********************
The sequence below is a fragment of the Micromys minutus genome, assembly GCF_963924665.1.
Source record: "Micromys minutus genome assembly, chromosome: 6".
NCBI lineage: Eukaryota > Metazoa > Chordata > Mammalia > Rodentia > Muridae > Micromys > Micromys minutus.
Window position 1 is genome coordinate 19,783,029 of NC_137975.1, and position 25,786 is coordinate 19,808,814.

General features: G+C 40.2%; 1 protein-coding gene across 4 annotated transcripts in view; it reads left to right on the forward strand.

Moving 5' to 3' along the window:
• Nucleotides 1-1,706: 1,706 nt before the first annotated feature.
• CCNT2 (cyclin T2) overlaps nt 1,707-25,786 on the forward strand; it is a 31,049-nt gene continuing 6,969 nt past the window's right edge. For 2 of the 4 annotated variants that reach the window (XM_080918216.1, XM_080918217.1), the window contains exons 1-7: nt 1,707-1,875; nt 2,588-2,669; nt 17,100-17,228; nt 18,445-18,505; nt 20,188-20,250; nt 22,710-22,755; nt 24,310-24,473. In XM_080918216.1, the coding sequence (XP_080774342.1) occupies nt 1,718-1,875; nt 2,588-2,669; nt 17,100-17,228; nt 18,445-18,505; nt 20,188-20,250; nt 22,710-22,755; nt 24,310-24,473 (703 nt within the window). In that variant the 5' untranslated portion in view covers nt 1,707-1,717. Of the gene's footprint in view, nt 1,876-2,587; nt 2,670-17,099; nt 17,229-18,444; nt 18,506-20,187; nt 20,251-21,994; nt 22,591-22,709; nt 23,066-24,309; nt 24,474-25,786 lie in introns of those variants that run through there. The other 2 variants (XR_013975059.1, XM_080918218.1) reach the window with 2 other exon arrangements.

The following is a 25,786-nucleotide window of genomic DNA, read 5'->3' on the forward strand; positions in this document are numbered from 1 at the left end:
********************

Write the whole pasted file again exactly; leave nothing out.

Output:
The sequence below is a fragment of the Micromys minutus genome, assembly GCF_963924665.1.
Source record: "Micromys minutus genome assembly, chromosome: 6".
NCBI lineage: Eukaryota > Metazoa > Chordata > Mammalia > Rodentia > Muridae > Micromys > Micromys minutus.
Window position 1 is genome coordinate 19,783,029 of NC_137975.1, and position 25,786 is coordinate 19,808,814.

General features: G+C 40.2%; 1 protein-coding gene across 4 annotated transcripts in view; it reads left to right on the forward strand.

Moving 5' to 3' along the window:
• Nucleotides 1-1,706: 1,706 nt before the first annotated feature.
• CCNT2 (cyclin T2) overlaps nt 1,707-25,786 on the forward strand; it is a 31,049-nt gene continuing 6,969 nt past the window's right edge. For 2 of the 4 annotated variants that reach the window (XM_080918216.1, XM_080918217.1), the window contains exons 1-7: nt 1,707-1,875; nt 2,588-2,669; nt 17,100-17,228; nt 18,445-18,505; nt 20,188-20,250; nt 22,710-22,755; nt 24,310-24,473. In XM_080918216.1, the coding sequence (XP_080774342.1) occupies nt 1,718-1,875; nt 2,588-2,669; nt 17,100-17,228; nt 18,445-18,505; nt 20,188-20,250; nt 22,710-22,755; nt 24,310-24,473 (703 nt within the window). In that variant the 5' untranslated portion in view covers nt 1,707-1,717. Of the gene's footprint in view, nt 1,876-2,587; nt 2,670-17,099; nt 17,229-18,444; nt 18,506-20,187; nt 20,251-21,994; nt 22,591-22,709; nt 23,066-24,309; nt 24,474-25,786 lie in introns of those variants that run through there. The other 2 variants (XR_013975059.1, XM_080918218.1) reach the window with 2 other exon arrangements.

The following is a 25,786-nucleotide window of genomic DNA, read 5'->3' on the forward strand; positions in this document are numbered from 1 at the left end: